Digital twin uses both a desired state and an actual stateOur simple example only has one “actual state” variable that keeps track of the LED state. A server might watch this data via a WebSocket to toggle some service as the value changes.

The cloud can populate the “desired state” with endpoints that request changes to the LED status. This might happen when some service the cloud is watching changes state and the IoT device needs to be aware of that.

Demo Using Golioth

Golioth stores persistent data using LightDB state. We can use a simple data structure to represent the digital twin of our hypothetical IoT device:

{
  "state": {
    "led": 0
  },
  "cmd": {
    "led_on": 1649691282
  }
}

The state endpoint stores the last-reported state (on) of the device’s LED. The cmd endpoint reflects the cloud’s desire for that LED to be on by setting the led_on key to the current timestamp. The cloud could also set led_off to a timestamp, and when the device acts upon the desired state, it can compare timestamps for all existing keys to establish which command is the most recent.

I like to have the IoT device delete the command keys once they are received (another approach would be to have the device set an acknowledged value to the timestamp the desired state was serviced). In the above example, since the led_on key exists, we assume the device has not yet seen it. Once it does, the device will turn on the LED, update the status key for that LED to 1, and delete the cmd/led_on endpoint.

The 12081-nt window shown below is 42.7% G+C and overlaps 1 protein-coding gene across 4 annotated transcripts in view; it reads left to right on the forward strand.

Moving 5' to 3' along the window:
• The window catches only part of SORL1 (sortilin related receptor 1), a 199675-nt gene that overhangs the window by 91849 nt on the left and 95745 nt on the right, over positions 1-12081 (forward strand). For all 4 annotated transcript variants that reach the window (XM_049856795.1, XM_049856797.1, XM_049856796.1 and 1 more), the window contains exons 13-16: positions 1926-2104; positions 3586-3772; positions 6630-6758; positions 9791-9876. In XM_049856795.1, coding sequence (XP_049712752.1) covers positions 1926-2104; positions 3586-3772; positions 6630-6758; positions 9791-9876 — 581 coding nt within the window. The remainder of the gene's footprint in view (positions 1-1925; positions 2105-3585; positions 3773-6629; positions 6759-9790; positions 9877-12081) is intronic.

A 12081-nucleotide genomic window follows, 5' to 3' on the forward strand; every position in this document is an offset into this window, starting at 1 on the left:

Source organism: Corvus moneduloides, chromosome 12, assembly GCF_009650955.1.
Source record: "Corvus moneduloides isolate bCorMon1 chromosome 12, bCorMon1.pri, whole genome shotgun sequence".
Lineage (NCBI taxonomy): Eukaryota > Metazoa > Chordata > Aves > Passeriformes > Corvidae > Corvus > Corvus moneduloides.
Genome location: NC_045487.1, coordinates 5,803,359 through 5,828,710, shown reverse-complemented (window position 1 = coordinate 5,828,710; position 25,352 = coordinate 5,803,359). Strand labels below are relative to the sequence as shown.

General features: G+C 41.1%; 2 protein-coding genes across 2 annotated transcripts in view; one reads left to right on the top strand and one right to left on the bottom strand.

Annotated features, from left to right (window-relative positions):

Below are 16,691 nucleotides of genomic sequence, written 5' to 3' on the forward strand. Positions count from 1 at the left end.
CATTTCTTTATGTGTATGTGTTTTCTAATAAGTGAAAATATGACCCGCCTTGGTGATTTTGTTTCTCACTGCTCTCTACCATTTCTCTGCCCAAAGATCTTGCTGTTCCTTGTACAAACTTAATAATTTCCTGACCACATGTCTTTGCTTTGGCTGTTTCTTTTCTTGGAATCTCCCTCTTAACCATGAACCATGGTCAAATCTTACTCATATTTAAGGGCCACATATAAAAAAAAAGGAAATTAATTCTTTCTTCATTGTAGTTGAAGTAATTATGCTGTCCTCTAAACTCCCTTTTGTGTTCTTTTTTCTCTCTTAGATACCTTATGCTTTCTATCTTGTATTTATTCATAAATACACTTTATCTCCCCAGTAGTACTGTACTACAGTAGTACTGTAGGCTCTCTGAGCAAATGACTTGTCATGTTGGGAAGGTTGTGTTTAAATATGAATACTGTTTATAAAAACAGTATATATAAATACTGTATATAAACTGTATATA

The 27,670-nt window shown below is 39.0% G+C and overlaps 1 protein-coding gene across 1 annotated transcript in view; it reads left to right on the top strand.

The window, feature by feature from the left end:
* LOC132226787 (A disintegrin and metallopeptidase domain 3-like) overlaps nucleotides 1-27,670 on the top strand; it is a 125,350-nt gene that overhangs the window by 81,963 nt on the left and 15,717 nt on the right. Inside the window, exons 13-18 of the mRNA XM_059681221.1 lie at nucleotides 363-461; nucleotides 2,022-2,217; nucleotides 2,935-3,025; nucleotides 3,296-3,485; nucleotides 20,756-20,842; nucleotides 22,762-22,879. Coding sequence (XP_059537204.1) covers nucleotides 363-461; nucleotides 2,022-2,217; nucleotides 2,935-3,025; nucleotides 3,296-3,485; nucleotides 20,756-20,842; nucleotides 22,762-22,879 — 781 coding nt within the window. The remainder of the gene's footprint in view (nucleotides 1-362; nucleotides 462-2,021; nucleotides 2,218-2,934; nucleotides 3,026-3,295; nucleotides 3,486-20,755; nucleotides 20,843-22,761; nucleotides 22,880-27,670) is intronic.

Our app can be set up to watch the desired state by observing the cmd endpoint and running an on_update function when a change is detected.

err = golioth_lightdb_observe(client,
					GOLIOTH_LIGHTDB_PATH("cmd"),
					COAP_CONTENT_FORMAT_TEXT_PLAIN,
					observe_reply, on_update);

The IoT device will write a simple string of “0” or “1” as the actual state when the button is pressed, and each time the device acts upon a desired state request.

char sbuf[2] = "0";
if (led_state & 0x01) {
	sbuf[0] = '1';
}
int err = golioth_lightdb_set(client,
					GOLIOTH_LIGHTDB_PATH("state/led"),
					COAP_CONTENT_FORMAT_TEXT_PLAIN,
					sbuf, strlen(sbuf));

So let’s imagine that our IoT device is in power-saving mode. When it wakes up and connects to the network, it will immediately see the command endpoint is requesting an LED state change. Using this design pattern means your desired state changes are not missed; even when a network connection is unavailable the device will be able to update to the most recent commands the next time it connects.

You can try this out for yourself on the Golioth cloud right now. I’ve implemented the desired state pattern in sample code, and the Dev tier of Golioth lets you test 50 devices on our platform for free.

Further Learning

At its core, this design pattern is incredibly simple. When you put it into use, things may become more complex. Perhaps you want to have a command queue so that there is a history of changes for the device to review the next time it connects to a network. Instead of deleting the commands when acting upon them, a device may place an acknowledged timestamp next to them, or some other scheme that fits your needs. But at its core, the separation between a device reporting it’s state and the cloud requesting state changes is an excellent IoT approach, and a great way to start learning about the concept of digital twins.